Undoubtedly one of Lebanon’s delicacies, a product of thousands of years of culinary refinement, “kishk” equals the world’s most renowned dairy products.
The name “Kishk” originates from the Persian word “kashk”, referring to a mix of cracked wheat and cracked Barley.
Characterized as a fermented milk product, “kishk” made of bulgur – cracked parboiled wheat – mixed with either milk or yogurt, is prepared in different ways and is used in the cuisines of Iran, Turkey, Mongolia, Transcaucasia and the Levant, namely Lebanon, Syria, Palestine and Jordan.
Kishk has been prepared and consumed in Lebanon since the 10th century. It can be prepared using cow, sheep or goat milk; however, the kishk found on the local market is made with cow milk exclusively as goat milk gives it a strong, acidic taste, which might not be appealing to the wider public.
A common food in Lebanon, Syria, Palestine and Turkey, “Kishk” season starts in the summer, when milk production is at its best and sun heat at its peak. Cracked wheat is soaked in milk or yogurt for almost a week and fermentation is kept under control by adding small amounts of dairy every few days. After cracked wheat soaks in the dairy products and fermentation reaches the right degree, the pre-final product is an edible dough named “kishk akhdar” or “green kishk”. At this stage, this type of “kishk” can be formed into small balls and conserve them in olive oil for consumption in wintertime.
HOW TO PREPARE IT
Traditionally, kishk is prepared with brown wheat bulgur; but most consumers prefer a light colored, whitish version.
During the first four days after soaking bulgur in yogurt, it is rubbed by hand on a daily basis, to make sure that the yogurt is fully absorbed by the coarse bulgur grains. Meanwhile, more yogurt is added gradually in order to keep the mixture from drying out. Salt is also added to the mixture to prevent mold formation. Kishk is then left to ferment for nine days, after which a “green” kishk is obtained, which is consumed fresh like labneh, or conserved in Extra Virgin olive oil in glass jars.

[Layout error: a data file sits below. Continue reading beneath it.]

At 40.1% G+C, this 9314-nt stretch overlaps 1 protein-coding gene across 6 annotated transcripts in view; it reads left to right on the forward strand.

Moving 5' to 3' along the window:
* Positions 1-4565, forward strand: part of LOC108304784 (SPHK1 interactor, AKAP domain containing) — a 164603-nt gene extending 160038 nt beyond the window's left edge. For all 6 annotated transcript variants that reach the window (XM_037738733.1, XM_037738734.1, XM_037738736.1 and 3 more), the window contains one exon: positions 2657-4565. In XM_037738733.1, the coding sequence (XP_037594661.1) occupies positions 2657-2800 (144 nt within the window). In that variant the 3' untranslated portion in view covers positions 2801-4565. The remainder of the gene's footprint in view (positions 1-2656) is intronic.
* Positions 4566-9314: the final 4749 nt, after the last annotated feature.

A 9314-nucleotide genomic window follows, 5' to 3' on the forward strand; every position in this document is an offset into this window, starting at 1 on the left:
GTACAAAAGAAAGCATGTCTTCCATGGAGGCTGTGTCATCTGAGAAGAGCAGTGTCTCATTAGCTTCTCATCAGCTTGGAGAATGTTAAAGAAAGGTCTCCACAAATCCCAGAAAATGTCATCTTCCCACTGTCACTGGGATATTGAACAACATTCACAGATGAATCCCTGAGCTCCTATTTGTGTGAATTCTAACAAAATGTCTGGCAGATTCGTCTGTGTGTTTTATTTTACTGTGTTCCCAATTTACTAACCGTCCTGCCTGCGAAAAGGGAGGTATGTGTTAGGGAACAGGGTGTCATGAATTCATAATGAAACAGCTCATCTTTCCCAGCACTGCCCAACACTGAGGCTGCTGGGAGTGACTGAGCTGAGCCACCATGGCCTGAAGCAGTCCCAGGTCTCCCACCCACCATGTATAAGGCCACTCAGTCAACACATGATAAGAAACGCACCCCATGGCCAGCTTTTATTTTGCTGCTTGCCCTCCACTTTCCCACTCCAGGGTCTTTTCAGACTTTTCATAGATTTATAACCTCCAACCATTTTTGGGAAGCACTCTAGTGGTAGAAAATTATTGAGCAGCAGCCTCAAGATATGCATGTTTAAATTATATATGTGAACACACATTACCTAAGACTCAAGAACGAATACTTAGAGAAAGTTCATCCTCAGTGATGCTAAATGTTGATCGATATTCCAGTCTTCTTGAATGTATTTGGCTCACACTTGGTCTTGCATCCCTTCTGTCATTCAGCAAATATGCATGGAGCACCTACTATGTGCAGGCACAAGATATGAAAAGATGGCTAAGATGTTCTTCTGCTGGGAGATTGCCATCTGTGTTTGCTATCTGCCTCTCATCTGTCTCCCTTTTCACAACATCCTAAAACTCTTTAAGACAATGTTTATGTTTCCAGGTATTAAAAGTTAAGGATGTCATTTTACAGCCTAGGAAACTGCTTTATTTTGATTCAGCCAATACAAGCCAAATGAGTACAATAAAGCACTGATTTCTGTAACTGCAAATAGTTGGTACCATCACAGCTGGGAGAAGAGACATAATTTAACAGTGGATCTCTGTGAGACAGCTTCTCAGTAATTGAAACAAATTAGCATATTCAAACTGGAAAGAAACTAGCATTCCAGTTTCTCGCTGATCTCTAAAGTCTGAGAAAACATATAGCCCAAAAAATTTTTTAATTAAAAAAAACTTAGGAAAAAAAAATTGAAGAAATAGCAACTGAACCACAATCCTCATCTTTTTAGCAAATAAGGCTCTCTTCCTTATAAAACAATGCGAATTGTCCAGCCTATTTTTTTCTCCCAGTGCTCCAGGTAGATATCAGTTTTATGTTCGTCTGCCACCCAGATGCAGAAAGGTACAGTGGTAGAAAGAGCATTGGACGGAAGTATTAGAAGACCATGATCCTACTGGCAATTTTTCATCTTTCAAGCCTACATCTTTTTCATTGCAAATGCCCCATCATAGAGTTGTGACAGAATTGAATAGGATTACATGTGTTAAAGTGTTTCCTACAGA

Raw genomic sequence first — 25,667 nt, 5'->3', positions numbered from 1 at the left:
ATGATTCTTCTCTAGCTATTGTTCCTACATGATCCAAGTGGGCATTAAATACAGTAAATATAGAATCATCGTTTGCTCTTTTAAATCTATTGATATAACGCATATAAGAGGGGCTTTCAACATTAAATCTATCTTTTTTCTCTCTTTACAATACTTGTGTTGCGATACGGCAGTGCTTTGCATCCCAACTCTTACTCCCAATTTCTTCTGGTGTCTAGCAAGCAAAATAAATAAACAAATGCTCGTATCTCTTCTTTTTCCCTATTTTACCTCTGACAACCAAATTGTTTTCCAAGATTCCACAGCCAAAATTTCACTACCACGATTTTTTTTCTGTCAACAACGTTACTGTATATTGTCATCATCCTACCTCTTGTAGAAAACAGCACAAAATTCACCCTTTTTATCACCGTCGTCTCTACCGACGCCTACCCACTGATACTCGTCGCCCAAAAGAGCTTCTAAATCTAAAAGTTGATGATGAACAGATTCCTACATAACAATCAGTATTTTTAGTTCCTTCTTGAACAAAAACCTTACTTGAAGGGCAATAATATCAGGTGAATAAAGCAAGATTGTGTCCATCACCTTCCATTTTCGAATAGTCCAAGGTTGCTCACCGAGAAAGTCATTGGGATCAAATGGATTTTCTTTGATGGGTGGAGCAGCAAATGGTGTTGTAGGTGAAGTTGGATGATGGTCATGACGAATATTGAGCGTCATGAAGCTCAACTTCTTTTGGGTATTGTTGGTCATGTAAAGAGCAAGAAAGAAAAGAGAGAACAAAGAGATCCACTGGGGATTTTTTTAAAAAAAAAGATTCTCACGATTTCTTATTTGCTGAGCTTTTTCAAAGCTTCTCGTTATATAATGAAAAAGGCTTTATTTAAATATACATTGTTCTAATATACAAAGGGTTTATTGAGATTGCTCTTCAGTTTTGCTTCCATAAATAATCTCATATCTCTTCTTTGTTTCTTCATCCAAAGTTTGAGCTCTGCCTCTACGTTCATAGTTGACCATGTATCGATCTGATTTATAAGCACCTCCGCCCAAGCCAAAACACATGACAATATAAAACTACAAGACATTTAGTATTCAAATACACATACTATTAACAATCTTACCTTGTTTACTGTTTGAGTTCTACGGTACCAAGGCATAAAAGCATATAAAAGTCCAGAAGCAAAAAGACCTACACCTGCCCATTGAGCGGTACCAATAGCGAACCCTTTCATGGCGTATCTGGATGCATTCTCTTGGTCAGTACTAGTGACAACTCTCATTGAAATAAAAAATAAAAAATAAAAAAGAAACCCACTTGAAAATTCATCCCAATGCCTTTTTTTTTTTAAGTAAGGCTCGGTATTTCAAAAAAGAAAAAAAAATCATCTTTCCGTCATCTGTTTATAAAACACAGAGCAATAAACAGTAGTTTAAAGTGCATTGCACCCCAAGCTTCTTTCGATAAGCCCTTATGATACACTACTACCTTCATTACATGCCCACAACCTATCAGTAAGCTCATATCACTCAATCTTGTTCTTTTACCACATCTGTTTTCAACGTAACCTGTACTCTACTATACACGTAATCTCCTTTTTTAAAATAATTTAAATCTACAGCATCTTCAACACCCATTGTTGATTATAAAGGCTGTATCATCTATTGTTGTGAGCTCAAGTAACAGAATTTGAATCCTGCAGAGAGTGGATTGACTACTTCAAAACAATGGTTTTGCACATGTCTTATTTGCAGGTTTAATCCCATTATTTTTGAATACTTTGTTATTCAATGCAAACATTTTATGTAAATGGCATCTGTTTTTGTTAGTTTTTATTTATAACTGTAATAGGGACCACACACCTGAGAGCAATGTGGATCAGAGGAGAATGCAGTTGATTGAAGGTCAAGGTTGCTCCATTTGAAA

To prepare it, kishk is spread on cloth sheets on village rooftops to dry under the sun. Every morning, it is rubbed between the palms of the hands to break the kishk mixture into smaller pieces and accelerate the drying process. When fully dry,
kishk is sifted, then ground into a fine powder to become the kishk mix we know.
Traditionally, rubbing and sifting kishk was considered as a social event when the neighborhood women used to gather on a roof to help each other, an occasion to share stories and anecdotes.
HOW TO USE IT
The use of dry kishk differs among Lebanese regions:
- Salads wild mint and kishk salad Meeykeh
- Soups shorbet Kishk and “Kishkiyye
- Fillings for turnovers or mana’eesh, wheat-flour dough with kishk maacaroon b kishk, meat raviolis with kishk shish barak b kishk
- Hot dishes such as kebbeh with kishk kebbeh b kishk, kishk with eggs kishk aala bayd, cabbage with kishk malfouf aala kishk and more.
Nutritional information from FHF
Kishk is a very nutritive food rich in fiber, protein, fat, minerals and carbs. Its dairy (milk & yogurt) and cereal
(cracked wheat) constituents complement each other to provide optimal nutrition.
Indeed, the yogurt and milk make up for the protein limited in the wheat and the wheat provides a good source
of minerals (Iron, Copper, and Magnesium) that are deficient in milk.